By Maria Wiering
ST. PAUL, Minn. (CNS) – Pope Francis accepted the resignations June 15 of Archbishop John C. Nienstedt and Auxiliary Bishop Lee A. Piche of St. Paul and Minneapolis and named coadjutor Archbishop Bernard A. Hebda of Newark, New Jersey, a canon lawyer, to be apostolic administrator of the Minnesota archdiocese.
In a statement, Archbishop Nienstedt said he submitted his resignation to Pope Francis “to give the archdiocese a new beginning amidst the many challenges we face.”
“The Catholic Church is not our church, but Christ’s church, and we are merely stewards for a time,” he said. “My leadership has unfortunately drawn away from the good works of his church and those who perform them. Thus, my decision to step down.”
On June 5 the Ramsey County Attorney’s Office filed criminal and civil charges against the archdiocese alleging it failed to protect three boys who were sexually abused in 2008-2010 by Curtis Wehmeyer, a former priest of the archdiocese.
Wehmeyer was convicted of the abuse and is serving a five-year prison sentence. He was dismissed from the priesthood in March.
Archbishop Nienstedt, 68, was appointed coadjutor archbishop of St. Paul and Minneapolis in 2007, and installed as its archbishop in June 2008, succeeding Archbishop Harry J. Flynn, who retired.
Prior to taking the helm of the archdiocese, Archbishop Nienstedt was bishop of New Ulm, Minnesota, from 2001 to 2007, and auxiliary bishop of Detroit from 1996 to 2001.
“It has been my privilege the last seven years to serve this local church,” Archbishop Nienstedt said in a statement. “I have come to appreciate deeply the vitality of the 187 parishes that make up the Archdiocese of St. Paul and Minneapolis. I am grateful for the support I have received from priests, deacons, religious men and women and lay leaders, especially those who have collaborated with me in the oversight of this local church.” He added: “I leave with a clear conscience knowing that my team and I have put in place solid protocols to ensure protection of minors and vulnerable adults.”
Archbishop Nienstedt requested prayers for “the well-being of this archdiocese and its future leaders.”
“I also ask for your continued prayers for me,” he said.
Bishop Piche, 57, was ordained as an auxiliary for St. Paul and Minneapolis in 2009.
“The people of the Archdiocese of St. Paul and Minneapolis needed healing and hope. I was getting in the way of that, so I had to resign,” he said in a statement. “It has been a privilege to serve this local church, and I will continue to hold everyone in the archdiocese in my prayers.”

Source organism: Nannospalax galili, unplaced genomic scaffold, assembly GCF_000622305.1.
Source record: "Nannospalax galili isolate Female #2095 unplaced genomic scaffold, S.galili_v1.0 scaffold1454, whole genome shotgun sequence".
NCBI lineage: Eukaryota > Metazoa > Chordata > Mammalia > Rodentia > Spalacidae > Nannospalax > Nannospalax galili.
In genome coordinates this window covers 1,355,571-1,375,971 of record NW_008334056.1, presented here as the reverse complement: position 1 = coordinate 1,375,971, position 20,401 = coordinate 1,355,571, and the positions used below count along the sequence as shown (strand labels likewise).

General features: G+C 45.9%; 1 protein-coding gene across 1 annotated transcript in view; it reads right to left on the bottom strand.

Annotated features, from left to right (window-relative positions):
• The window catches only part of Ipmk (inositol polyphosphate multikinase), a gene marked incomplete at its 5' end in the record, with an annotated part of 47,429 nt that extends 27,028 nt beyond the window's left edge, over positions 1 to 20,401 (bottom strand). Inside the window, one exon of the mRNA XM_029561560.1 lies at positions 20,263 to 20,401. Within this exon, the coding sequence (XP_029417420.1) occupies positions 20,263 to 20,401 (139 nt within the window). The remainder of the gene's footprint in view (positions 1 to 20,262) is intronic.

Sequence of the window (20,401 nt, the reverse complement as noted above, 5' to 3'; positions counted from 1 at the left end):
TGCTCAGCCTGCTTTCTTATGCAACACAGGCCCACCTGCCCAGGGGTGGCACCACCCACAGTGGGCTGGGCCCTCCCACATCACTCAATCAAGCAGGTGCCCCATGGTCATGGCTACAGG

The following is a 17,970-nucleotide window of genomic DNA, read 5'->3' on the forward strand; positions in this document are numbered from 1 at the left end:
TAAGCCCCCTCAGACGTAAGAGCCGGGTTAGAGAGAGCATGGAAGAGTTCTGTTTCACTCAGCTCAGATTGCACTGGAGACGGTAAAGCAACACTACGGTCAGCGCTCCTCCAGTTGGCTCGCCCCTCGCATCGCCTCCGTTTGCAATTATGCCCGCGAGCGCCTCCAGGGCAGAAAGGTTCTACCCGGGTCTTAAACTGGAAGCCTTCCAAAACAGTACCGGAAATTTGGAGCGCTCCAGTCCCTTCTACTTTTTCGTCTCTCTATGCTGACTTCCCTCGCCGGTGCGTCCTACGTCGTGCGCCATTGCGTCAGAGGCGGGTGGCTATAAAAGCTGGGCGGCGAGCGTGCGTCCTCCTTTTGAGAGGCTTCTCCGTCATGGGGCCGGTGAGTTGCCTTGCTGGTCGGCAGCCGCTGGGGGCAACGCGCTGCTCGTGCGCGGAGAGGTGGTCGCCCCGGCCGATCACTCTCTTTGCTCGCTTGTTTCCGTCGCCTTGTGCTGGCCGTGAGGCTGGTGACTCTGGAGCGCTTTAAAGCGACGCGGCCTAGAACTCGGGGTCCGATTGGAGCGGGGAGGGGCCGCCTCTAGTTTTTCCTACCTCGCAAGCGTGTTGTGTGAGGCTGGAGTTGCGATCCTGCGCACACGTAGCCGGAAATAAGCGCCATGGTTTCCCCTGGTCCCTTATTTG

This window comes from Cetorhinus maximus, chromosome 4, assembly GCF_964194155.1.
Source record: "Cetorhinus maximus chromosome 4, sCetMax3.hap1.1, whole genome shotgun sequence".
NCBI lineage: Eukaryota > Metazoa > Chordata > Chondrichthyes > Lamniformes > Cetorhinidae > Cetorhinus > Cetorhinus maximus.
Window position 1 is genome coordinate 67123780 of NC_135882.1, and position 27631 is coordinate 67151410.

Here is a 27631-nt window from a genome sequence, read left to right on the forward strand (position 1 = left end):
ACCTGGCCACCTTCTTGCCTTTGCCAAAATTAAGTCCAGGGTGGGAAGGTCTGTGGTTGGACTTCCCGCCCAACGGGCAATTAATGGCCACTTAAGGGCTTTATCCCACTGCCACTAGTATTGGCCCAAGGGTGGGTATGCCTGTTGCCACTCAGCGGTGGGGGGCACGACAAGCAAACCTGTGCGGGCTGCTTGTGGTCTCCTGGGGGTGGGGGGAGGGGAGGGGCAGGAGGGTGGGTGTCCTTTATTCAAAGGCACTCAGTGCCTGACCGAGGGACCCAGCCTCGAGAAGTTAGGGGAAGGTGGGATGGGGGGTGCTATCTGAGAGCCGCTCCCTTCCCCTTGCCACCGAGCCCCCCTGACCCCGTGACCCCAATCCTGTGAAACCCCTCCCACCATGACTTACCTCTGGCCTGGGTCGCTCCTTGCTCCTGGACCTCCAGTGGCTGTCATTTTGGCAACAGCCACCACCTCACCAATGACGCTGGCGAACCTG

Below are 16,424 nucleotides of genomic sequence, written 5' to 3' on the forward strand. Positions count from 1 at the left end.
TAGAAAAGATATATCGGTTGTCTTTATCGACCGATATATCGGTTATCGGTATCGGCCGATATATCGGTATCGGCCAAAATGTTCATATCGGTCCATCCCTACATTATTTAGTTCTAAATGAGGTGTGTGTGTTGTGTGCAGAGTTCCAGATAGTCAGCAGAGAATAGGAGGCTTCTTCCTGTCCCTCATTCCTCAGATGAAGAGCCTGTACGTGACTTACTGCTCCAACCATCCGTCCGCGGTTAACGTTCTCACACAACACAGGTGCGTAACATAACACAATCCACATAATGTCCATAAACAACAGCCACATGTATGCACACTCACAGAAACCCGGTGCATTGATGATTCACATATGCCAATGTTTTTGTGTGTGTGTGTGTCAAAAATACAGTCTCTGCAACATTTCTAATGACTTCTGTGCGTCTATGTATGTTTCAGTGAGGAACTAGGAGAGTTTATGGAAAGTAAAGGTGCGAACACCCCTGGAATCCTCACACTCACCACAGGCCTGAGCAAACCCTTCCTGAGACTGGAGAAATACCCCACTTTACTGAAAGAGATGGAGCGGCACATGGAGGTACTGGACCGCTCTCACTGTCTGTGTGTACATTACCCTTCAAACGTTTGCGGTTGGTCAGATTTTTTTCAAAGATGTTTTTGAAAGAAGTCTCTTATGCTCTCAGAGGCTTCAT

Archbishop Hebda plans to serve both the Minnesota and Newark archdioceses until Pope Francis names Archbishop Nienstedt’s successor. He noted that the position of an apostolic administrator is temporary and his role “is not to introduce change, but rather to facilitate the smooth continuation of the ordinary and essential activities of the church, while advancing those positive initiatives to which the archdiocese is already committed.”
Still, he said, he hoped to meet as many people as possible in the archdiocese while still fulfilling his responsibilities in Newark.
“As the universal church prepares to embark on a Year of Mercy, I look forward to getting to know this local church and experiencing in a new context the marvelous ways in which the Lord works through his people to make his grace and healing presence known and felt, even in the most challenging of times,” Archbishop Hebda said.
The Archdiocese of St. Paul and Minneapolis filed in January for reorganization under Chapter 11 of the U.S. Bankruptcy Code amid mounting claims of clergy sexual abuse. In 2013, the Minnesota Legislature lifted the civil statute of limitations on claims of child sexual abuse for a three-year period.
The archdiocese announced that it would sell archdiocesan offices, including the archbishop’s residence, as part of the reorganization.
“Ever since Nienstedt criticized the gay movie, ‘Brokeback Mountain,’ he has been a marked man,” commented Bill Donohue, director of The Catholic League.
“The Star Tribune, the St. Cloud Times, Minnesota Public Radio, the New York Times, as well as an array of wayward priests, Catholic journalists, former Catholics, and unethical lawyers, have been out to get him. Just today, Father Mike Tegeder said it was a good sign that Nienstedt resigned; Tegeder supports gay marriage.”